Usually Nintendo are very precise. When they make statements like that they usually have a higher degree of truth than you might expect from some of the publishers or format holders.

It is nice to be able to manage consumers' expectations, but also our own expectations in terms of publishers, and what we expect to sell on the Wii, and what we can do with the machine going forward.

The ideal scenario from our point of view is for us to have a lot of stock, and nobody else to have any stock, but that's not going to happenâ¦

You don't think this is simply a move designed to maintain buzz around the product?

If you look at it from a cynical point of view, then yes, it could be construed as that, but I don't think it is with Nintendo. They know there's going to be a shortage, they know they're going to come under flak for not producing enough machines, they know they've got a runaway success on their hands

I feel that Reggie's comments are to try and possibly steer some of that flak away that they'll no doubt get in the run-up to Christmas.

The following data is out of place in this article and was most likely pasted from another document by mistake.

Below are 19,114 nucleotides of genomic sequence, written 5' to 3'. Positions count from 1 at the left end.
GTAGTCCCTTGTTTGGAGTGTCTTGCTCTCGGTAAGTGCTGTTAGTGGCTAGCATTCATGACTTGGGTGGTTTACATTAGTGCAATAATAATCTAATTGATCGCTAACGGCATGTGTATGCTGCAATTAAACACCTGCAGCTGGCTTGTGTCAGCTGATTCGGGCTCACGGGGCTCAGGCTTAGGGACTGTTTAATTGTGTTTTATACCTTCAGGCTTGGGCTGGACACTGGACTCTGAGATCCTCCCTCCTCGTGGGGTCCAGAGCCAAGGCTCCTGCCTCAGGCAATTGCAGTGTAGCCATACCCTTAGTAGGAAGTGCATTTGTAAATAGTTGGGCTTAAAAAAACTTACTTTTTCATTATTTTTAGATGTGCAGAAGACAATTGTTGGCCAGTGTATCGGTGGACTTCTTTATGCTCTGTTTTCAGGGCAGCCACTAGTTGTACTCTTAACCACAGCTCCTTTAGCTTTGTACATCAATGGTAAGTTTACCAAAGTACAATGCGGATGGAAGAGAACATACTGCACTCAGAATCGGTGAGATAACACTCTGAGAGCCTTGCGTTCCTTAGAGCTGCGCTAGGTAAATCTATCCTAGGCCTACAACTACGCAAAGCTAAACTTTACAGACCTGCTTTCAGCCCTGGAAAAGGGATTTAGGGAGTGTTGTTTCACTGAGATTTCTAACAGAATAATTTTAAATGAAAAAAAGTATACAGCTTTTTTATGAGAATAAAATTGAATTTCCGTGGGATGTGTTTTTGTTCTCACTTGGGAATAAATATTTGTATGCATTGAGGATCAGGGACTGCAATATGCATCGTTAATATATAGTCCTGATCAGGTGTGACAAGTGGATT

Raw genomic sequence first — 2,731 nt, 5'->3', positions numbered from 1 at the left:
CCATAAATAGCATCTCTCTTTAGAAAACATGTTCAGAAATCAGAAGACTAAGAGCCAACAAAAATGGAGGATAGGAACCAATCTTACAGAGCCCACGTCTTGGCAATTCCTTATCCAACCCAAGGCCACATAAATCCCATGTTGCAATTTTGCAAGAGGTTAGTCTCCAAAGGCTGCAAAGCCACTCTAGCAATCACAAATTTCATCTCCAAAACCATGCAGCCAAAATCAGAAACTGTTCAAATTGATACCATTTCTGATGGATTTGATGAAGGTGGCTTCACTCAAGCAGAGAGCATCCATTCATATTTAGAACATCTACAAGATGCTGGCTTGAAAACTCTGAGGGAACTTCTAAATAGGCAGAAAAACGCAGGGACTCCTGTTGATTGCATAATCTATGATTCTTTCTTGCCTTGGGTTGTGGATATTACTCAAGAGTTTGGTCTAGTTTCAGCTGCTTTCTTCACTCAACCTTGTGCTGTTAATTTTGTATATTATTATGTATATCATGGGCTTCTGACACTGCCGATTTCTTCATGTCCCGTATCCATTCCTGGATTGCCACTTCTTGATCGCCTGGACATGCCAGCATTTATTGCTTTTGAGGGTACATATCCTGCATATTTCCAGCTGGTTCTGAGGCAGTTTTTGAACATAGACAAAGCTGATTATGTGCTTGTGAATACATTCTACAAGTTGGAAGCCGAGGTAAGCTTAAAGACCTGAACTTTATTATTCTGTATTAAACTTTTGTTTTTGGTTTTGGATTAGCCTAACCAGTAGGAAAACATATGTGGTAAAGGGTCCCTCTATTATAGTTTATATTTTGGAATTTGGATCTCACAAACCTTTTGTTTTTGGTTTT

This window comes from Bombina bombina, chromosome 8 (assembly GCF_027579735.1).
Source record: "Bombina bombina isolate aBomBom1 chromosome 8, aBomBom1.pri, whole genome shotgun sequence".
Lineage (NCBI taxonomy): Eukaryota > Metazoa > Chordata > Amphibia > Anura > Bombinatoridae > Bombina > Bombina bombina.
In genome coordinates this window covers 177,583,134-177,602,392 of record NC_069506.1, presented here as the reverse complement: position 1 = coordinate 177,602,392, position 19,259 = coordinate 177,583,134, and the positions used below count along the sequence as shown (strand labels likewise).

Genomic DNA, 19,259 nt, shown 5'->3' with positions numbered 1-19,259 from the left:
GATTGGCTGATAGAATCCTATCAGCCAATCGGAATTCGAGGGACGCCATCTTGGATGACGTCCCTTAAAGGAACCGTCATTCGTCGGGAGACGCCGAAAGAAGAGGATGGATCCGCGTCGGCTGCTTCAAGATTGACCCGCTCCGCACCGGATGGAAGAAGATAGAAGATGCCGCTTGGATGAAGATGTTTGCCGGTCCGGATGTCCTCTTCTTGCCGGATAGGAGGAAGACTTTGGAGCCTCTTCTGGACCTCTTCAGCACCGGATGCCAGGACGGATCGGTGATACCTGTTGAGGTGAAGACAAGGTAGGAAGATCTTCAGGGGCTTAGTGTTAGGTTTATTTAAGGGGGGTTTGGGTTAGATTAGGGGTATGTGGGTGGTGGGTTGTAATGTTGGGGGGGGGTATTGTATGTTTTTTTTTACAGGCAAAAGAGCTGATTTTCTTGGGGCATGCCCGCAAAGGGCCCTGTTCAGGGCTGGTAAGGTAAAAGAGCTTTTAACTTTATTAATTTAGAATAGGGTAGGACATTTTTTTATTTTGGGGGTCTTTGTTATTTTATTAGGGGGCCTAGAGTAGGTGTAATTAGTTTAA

Gerry Berkley, games trading manager, Woolworths.

What's been the impact of the Wii for you?

I think that the Wii has been incredibly successful. We're still at the situation that we're selling everything we can get, and there's still customer demand. You have to take it in context - looking at how tight the stock is, there does seem to be a situation where every retailer is probably experiencing customers coming in and asking "Have you got any Wii?"

Therefore it would appear from everybody that there's huge demand - or maybe they're the same customers that are going around everybodyâ¦

But I think generally it has been an amazing success, and I think really it's all going to be down to how much stock gets into the market as to how big it's going to be this Christmas. Our view is that it's going to be pretty tight all the way through - there will be stock, but I don't think there's going to be enough to satisfy demand.